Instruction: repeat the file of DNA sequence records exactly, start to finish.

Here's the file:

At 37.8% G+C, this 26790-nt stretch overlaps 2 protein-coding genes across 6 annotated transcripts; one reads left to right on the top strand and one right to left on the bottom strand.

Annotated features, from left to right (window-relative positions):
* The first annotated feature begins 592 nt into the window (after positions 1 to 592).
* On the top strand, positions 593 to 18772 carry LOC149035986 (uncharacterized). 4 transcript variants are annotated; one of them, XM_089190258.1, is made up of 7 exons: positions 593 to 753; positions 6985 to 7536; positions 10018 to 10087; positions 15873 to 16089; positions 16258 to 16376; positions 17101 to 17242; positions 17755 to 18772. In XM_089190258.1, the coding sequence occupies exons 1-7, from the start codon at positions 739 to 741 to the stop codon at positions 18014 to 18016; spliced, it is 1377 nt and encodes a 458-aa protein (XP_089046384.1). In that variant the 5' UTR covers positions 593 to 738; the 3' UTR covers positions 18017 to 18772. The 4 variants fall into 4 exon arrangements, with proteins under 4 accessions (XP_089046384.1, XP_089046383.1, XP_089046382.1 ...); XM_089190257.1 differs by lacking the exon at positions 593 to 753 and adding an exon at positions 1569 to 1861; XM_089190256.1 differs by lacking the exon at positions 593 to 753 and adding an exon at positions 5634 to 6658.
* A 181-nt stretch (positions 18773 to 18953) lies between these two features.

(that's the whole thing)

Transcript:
At 37.8% G+C, this 26790-nt stretch overlaps 2 protein-coding genes across 6 annotated transcripts; one reads left to right on the top strand and one right to left on the bottom strand.

Annotated features, from left to right (window-relative positions):
* The first annotated feature begins 592 nt into the window (after positions 1 to 592).
* On the top strand, positions 593 to 18772 carry LOC149035986 (uncharacterized). 4 transcript variants are annotated; one of them, XM_089190258.1, is made up of 7 exons: positions 593 to 753; positions 6985 to 7536; positions 10018 to 10087; positions 15873 to 16089; positions 16258 to 16376; positions 17101 to 17242; positions 17755 to 18772. In XM_089190258.1, the coding sequence occupies exons 1-7, from the start codon at positions 739 to 741 to the stop codon at positions 18014 to 18016; spliced, it is 1377 nt and encodes a 458-aa protein (XP_089046384.1). In that variant the 5' UTR covers positions 593 to 738; the 3' UTR covers positions 18017 to 18772. The 4 variants fall into 4 exon arrangements, with proteins under 4 accessions (XP_089046384.1, XP_089046383.1, XP_089046382.1 ...); XM_089190257.1 differs by lacking the exon at positions 593 to 753 and adding an exon at positions 1569 to 1861; XM_089190256.1 differs by lacking the exon at positions 593 to 753 and adding an exon at positions 5634 to 6658.
* A 181-nt stretch (positions 18773 to 18953) lies between these two features.